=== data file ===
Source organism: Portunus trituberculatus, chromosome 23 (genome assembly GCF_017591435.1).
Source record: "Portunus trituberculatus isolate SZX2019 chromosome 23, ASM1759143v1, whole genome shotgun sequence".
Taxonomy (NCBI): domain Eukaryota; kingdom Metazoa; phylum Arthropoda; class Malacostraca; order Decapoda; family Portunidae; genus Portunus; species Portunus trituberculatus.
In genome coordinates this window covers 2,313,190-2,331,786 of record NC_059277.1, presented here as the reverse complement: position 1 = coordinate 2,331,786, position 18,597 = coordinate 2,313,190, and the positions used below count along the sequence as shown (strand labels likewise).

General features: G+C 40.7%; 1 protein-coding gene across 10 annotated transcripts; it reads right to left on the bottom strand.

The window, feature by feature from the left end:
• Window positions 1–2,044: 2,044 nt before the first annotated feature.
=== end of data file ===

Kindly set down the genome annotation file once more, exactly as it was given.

Source organism: Portunus trituberculatus, chromosome 23 (genome assembly GCF_017591435.1).
Source record: "Portunus trituberculatus isolate SZX2019 chromosome 23, ASM1759143v1, whole genome shotgun sequence".
Taxonomy (NCBI): domain Eukaryota; kingdom Metazoa; phylum Arthropoda; class Malacostraca; order Decapoda; family Portunidae; genus Portunus; species Portunus trituberculatus.
In genome coordinates this window covers 2,313,190-2,331,786 of record NC_059277.1, presented here as the reverse complement: position 1 = coordinate 2,331,786, position 18,597 = coordinate 2,313,190, and the positions used below count along the sequence as shown (strand labels likewise).

General features: G+C 40.7%; 1 protein-coding gene across 10 annotated transcripts; it reads right to left on the bottom strand.

The window, feature by feature from the left end:
• Window positions 1–2,044: 2,044 nt before the first annotated feature.